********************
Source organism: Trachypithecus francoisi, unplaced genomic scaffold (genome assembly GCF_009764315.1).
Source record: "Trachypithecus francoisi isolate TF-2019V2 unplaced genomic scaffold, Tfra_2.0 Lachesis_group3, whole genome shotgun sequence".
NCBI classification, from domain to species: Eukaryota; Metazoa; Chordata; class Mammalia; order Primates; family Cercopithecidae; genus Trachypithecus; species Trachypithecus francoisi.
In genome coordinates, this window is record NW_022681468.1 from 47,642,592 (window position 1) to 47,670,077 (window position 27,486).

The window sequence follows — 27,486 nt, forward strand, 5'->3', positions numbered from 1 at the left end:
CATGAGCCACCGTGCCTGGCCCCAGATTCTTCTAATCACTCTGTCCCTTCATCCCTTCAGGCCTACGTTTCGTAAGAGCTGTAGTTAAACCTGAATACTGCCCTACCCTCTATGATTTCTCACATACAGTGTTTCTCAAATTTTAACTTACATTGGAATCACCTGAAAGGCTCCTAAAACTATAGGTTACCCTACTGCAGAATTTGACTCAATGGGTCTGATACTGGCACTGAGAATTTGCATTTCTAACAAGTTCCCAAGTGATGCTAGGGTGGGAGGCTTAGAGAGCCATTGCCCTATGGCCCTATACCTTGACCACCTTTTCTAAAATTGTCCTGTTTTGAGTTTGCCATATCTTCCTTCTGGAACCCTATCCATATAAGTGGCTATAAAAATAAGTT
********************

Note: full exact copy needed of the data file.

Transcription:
Source organism: Trachypithecus francoisi, unplaced genomic scaffold (genome assembly GCF_009764315.1).
Source record: "Trachypithecus francoisi isolate TF-2019V2 unplaced genomic scaffold, Tfra_2.0 Lachesis_group3, whole genome shotgun sequence".
NCBI classification, from domain to species: Eukaryota; Metazoa; Chordata; class Mammalia; order Primates; family Cercopithecidae; genus Trachypithecus; species Trachypithecus francoisi.
In genome coordinates, this window is record NW_022681468.1 from 47,642,592 (window position 1) to 47,670,077 (window position 27,486).

The window sequence follows — 27,486 nt, forward strand, 5'->3', positions numbered from 1 at the left end:
CATGAGCCACCGTGCCTGGCCCCAGATTCTTCTAATCACTCTGTCCCTTCATCCCTTCAGGCCTACGTTTCGTAAGAGCTGTAGTTAAACCTGAATACTGCCCTACCCTCTATGATTTCTCACATACAGTGTTTCTCAAATTTTAACTTACATTGGAATCACCTGAAAGGCTCCTAAAACTATAGGTTACCCTACTGCAGAATTTGACTCAATGGGTCTGATACTGGCACTGAGAATTTGCATTTCTAACAAGTTCCCAAGTGATGCTAGGGTGGGAGGCTTAGAGAGCCATTGCCCTATGGCCCTATACCTTGACCACCTTTTCTAAAATTGTCCTGTTTTGAGTTTGCCATATCTTCCTTCTGGAACCCTATCCATATAAGTGGCTATAAAAATAAGTT